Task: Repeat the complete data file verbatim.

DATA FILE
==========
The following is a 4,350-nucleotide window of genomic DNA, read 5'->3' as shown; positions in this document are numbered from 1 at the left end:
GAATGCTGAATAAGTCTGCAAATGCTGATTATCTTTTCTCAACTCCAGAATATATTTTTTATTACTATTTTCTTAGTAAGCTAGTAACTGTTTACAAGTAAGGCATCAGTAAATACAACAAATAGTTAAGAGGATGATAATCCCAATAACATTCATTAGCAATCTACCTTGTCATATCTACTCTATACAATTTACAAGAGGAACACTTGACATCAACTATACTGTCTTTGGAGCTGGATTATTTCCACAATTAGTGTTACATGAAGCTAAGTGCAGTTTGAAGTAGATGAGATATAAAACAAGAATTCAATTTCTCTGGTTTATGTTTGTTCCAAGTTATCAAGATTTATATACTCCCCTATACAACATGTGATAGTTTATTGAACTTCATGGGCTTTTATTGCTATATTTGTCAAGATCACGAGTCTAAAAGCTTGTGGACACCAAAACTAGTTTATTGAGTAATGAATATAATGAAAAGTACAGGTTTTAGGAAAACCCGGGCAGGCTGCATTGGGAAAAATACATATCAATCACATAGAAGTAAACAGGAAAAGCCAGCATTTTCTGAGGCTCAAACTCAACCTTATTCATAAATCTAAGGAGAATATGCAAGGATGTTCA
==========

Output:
The following is a 4,350-nucleotide window of genomic DNA, read 5'->3' as shown; positions in this document are numbered from 1 at the left end:
GAATGCTGAATAAGTCTGCAAATGCTGATTATCTTTTCTCAACTCCAGAATATATTTTTTATTACTATTTTCTTAGTAAGCTAGTAACTGTTTACAAGTAAGGCATCAGTAAATACAACAAATAGTTAAGAGGATGATAATCCCAATAACATTCATTAGCAATCTACCTTGTCATATCTACTCTATACAATTTACAAGAGGAACACTTGACATCAACTATACTGTCTTTGGAGCTGGATTATTTCCACAATTAGTGTTACATGAAGCTAAGTGCAGTTTGAAGTAGATGAGATATAAAACAAGAATTCAATTTCTCTGGTTTATGTTTGTTCCAAGTTATCAAGATTTATATACTCCCCTATACAACATGTGATAGTTTATTGAACTTCATGGGCTTTTATTGCTATATTTGTCAAGATCACGAGTCTAAAAGCTTGTGGACACCAAAACTAGTTTATTGAGTAATGAATATAATGAAAAGTACAGGTTTTAGGAAAACCCGGGCAGGCTGCATTGGGAAAAATACATATCAATCACATAGAAGTAAACAGGAAAAGCCAGCATTTTCTGAGGCTCAAACTCAACCTTATTCATAAATCTAAGGAGAATATGCAAGGATGTTCA